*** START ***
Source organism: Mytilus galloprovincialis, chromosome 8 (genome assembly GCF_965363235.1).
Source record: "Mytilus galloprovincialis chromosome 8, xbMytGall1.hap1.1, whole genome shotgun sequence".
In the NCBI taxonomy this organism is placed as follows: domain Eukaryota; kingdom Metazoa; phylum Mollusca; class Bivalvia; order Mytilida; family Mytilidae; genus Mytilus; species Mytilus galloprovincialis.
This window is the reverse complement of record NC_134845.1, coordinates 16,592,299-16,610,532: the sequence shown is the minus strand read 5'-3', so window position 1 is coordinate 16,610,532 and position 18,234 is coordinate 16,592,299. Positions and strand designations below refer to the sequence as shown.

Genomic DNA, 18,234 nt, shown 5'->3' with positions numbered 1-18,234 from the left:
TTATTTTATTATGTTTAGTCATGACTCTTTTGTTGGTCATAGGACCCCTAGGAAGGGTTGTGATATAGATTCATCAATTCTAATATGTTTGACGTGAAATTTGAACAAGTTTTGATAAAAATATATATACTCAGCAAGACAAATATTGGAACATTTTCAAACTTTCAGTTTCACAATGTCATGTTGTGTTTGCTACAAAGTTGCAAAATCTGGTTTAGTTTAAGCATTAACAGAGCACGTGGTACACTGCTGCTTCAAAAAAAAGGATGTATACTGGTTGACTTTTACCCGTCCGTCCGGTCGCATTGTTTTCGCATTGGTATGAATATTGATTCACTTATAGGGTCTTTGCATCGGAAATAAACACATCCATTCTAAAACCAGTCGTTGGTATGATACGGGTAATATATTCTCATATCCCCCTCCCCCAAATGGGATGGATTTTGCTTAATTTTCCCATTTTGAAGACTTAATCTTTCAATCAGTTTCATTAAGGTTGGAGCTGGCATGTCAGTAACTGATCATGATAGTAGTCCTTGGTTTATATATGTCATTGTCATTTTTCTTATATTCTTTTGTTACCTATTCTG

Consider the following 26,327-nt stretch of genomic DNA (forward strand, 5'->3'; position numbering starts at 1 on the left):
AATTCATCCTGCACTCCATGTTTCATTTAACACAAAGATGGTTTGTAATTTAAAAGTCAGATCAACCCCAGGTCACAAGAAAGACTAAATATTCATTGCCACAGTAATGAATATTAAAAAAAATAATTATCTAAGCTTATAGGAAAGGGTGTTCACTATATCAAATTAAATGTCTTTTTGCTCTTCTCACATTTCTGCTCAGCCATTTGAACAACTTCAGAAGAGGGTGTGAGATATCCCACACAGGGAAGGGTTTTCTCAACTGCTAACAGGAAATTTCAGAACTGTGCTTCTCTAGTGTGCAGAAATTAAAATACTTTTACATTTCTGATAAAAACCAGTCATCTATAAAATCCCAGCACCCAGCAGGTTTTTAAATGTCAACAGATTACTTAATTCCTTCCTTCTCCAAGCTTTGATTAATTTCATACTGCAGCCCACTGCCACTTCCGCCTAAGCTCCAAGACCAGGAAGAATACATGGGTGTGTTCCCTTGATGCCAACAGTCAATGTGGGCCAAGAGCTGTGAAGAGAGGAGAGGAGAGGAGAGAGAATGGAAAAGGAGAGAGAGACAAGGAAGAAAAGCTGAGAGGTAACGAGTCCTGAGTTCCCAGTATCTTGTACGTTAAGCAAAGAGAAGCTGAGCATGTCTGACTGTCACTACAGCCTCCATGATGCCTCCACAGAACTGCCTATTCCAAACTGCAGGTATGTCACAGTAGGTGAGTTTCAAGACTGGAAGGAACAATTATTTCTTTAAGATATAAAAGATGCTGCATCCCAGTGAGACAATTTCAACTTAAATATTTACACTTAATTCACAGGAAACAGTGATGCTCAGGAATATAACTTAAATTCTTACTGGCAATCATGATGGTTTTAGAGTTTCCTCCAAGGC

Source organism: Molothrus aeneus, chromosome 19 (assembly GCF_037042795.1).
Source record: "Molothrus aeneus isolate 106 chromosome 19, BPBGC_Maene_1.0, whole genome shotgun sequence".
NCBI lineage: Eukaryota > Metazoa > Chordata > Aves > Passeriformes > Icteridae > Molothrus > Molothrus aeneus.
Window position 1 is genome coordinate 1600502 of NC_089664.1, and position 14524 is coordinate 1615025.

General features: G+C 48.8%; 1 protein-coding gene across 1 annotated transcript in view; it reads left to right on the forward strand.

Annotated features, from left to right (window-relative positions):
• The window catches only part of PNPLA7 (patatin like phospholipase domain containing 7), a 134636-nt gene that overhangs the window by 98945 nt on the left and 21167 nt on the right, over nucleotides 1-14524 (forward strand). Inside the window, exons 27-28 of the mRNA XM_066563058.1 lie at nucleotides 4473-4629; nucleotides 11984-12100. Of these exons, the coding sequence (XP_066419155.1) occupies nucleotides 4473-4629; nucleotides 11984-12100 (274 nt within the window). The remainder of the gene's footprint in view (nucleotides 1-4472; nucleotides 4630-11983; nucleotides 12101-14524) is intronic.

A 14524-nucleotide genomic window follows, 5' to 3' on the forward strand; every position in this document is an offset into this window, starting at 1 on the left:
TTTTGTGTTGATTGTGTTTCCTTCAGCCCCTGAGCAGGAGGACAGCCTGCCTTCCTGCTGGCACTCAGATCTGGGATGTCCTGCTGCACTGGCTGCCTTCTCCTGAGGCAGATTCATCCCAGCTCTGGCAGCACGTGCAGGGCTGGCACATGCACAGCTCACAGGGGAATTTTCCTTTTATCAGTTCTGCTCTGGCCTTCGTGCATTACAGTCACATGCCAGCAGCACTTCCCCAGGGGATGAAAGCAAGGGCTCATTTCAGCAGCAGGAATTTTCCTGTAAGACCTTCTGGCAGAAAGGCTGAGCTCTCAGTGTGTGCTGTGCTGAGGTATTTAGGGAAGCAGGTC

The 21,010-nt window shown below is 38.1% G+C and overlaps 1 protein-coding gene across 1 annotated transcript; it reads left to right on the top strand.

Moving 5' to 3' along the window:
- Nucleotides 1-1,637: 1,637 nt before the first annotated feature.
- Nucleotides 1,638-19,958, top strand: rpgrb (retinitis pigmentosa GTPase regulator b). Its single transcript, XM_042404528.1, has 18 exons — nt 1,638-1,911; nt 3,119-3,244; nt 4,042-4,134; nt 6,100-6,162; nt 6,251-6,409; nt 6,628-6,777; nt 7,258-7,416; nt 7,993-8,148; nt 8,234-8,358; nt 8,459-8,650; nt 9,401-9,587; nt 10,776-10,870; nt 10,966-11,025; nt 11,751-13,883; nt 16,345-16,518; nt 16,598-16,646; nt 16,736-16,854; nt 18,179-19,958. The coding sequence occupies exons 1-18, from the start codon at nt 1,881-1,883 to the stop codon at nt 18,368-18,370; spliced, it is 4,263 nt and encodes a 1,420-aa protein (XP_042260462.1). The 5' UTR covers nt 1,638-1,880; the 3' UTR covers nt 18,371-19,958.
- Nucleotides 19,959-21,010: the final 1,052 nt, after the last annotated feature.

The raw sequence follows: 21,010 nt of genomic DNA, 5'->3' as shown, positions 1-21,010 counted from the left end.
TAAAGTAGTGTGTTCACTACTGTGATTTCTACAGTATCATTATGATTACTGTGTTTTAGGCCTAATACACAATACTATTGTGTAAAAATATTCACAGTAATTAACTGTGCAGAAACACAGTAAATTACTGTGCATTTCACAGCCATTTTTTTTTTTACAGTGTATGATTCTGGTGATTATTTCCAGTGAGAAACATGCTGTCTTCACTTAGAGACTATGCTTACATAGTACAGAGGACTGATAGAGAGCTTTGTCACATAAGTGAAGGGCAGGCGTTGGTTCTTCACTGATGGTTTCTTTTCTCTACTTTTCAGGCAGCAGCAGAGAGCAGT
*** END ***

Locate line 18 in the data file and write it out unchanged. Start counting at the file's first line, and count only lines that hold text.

The 21,010-nt window shown below is 38.1% G+C and overlaps 1 protein-coding gene across 1 annotated transcript; it reads left to right on the top strand.